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Thousands to attend Muslim convention in Tinley Park

Imam W. Deen Mohammed II poses with his wife Rob24th annual Muslim ConventiTinley Park. Mohammed is grandsformer NatiIslam leader Elijah

Imam W. Deen Mohammed II poses with his wife, Robin, at the 24th annual Muslim Convention in Tinley Park. Mohammed is the grandson of former Nation of Islam leader Elijah Muhammad. | Mike Nolan~Sun-Times Media

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Updated: October 2, 2013 6:36AM



As the parking lot of the Tinley Park Convention Center began filling for the 24th annual Muslim Convention, Imam W. Deen Mohammed II likened the three-day event to a “family reunion.”

As many as 5,000 Muslim faithful are expected to attend the convention, which, while still a spiritual celebration, has evolved to include activities such as financial planning workshops and seminars for young adult entrepreneurs.

The convention’s focus is to “really bring the national leadership and as many of the following out to see where we are and where we need to be,” said Mohammed II, a Richton Park resident and grandson of the former Nation of Islam leader Elijah Muhammad.

But the convention, first held in Tinley Park five years ago and open to the public, also features events such as a fashion show, children’s activities, a business expo and the New Africa Marketplace, showcasing a variety of product vendors. It continues through Sunday evening.

Sponsored by The Mosque Cares in East Hazel Crest, of which Imam Mohammed II is president, the convention has carried on some initiatives in the black Muslim community that his father, Warith Deen Mohammed, helped bring about while adding others to make it more inclusive, Mohammed II said. The title imam is similar to that of reverend or pastor.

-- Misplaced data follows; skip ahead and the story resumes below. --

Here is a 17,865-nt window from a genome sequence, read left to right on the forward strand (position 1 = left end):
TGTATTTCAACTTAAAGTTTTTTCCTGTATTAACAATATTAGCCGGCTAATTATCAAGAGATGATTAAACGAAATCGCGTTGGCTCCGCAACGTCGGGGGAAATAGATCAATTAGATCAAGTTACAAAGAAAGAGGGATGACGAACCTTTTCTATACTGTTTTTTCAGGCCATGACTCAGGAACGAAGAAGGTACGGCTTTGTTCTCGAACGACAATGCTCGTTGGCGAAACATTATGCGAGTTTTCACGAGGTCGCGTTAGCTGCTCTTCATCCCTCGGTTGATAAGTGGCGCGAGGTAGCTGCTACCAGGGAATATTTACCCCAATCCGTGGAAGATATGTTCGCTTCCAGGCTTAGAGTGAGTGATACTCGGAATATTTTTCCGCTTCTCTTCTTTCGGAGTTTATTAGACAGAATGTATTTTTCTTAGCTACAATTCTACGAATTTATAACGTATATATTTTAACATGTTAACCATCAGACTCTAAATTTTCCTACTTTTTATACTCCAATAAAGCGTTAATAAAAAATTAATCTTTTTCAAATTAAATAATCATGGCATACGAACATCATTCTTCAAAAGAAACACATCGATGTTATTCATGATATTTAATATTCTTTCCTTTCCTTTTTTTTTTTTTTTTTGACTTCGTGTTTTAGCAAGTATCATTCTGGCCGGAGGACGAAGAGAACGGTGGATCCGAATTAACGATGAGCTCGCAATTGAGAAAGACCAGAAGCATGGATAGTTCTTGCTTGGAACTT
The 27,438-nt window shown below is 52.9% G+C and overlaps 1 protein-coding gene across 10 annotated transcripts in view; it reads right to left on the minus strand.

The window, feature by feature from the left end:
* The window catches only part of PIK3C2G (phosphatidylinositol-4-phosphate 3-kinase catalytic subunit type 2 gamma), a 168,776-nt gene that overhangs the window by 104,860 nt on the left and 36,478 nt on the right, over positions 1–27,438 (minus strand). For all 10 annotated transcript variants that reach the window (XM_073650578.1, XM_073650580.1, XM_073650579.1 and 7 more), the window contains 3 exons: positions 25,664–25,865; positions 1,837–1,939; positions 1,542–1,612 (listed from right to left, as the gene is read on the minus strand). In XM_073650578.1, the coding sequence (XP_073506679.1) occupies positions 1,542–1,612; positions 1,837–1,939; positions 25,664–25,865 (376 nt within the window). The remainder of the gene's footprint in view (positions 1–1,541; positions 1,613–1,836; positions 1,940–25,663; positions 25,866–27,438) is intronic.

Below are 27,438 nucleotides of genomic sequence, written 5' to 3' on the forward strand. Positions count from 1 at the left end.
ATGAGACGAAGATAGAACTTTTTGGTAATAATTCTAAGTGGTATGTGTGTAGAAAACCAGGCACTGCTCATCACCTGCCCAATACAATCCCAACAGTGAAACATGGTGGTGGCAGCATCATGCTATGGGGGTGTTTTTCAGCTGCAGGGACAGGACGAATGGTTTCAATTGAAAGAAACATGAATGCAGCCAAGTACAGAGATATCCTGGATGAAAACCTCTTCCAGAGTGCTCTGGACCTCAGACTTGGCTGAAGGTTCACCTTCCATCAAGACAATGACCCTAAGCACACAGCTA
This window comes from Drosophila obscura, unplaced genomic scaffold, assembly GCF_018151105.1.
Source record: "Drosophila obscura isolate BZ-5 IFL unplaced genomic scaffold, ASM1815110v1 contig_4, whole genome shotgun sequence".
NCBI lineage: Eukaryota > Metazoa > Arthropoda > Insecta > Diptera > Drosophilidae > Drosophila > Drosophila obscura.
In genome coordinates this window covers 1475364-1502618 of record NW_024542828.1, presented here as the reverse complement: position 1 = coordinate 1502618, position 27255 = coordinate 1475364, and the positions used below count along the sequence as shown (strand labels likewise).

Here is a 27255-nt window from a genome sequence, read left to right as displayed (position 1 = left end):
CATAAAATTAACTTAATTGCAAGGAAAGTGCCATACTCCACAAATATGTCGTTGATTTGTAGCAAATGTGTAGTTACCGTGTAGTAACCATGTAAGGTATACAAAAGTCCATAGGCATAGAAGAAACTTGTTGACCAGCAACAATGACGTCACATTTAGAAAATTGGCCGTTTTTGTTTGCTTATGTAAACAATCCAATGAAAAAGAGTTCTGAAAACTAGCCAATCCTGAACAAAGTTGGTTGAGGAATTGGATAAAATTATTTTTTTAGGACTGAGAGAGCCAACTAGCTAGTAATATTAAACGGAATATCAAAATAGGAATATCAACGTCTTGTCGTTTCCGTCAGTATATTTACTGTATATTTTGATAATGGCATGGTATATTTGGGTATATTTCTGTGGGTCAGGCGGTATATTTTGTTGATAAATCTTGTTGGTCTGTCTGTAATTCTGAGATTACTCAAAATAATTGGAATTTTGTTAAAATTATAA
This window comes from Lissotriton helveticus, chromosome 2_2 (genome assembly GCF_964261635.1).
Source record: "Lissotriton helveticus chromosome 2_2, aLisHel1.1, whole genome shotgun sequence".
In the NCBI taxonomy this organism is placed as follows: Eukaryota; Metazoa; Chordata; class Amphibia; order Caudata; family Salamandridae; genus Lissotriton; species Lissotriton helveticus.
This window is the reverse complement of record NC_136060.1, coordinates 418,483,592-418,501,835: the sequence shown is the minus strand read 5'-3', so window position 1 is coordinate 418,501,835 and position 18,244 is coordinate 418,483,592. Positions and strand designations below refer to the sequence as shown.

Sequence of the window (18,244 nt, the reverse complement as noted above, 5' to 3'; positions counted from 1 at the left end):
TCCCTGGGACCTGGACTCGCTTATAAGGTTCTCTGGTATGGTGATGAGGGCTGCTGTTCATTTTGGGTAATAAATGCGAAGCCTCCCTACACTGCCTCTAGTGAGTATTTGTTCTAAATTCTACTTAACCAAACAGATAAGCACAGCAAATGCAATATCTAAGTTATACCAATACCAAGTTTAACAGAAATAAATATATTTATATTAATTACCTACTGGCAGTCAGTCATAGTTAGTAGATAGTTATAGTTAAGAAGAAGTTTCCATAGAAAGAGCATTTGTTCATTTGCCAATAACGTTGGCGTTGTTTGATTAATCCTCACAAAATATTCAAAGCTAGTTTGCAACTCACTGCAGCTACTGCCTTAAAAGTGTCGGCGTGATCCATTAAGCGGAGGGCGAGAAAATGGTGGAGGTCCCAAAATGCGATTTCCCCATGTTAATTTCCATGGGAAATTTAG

Some of those efforts, in areas such as education and economic development, have broadened the ministry’s reach, he said.

“I see us as a facilitator,” he said.

His father was elected supreme leader of the Nation of Islam after Elijah Muhammad’s death in 1975. At the time of his father’s death in September 2008, a New York Times article noted that Warith Deen Mohammed had worked to lead a “more traditional and racially tolerant form of Islam for black Muslims,” shunning the vitriol that Elijah Muhammad had used toward whites.

Dropping the Nation of Islam name and later encouraging mosques to operate autonomously under the ministry of his son, Warith Deen Mohammed guided his followers more toward the religious mainstream and led prayers at both inaugurals of former President Bill Clinton, according to the Times story.

Others, such as Louis Farrakhan, who revived the name Nation of Islam, rejected those mainstream ambitions.

Mohammed II said the Tinley Park center was first used as the convention’s site five years ago, but the event was later held in New Jersey. The Muslim convention returned to Tinley Park following the convention center’s expansion, completed in the summer of 2011.

He said that, based on previous conventions, anywhere from 3,000 to 5,000 people could attend this weekend. In addition to filling hotel rooms nearby, the convention, through widespread advertising, helps to promote Tinley Park’s center, Mohammed II said.

For information regarding the convention and tickets, visit www.themosquecares.com or email wdmministry@sbcglobal.net. Tickets can also be purchased at the door.



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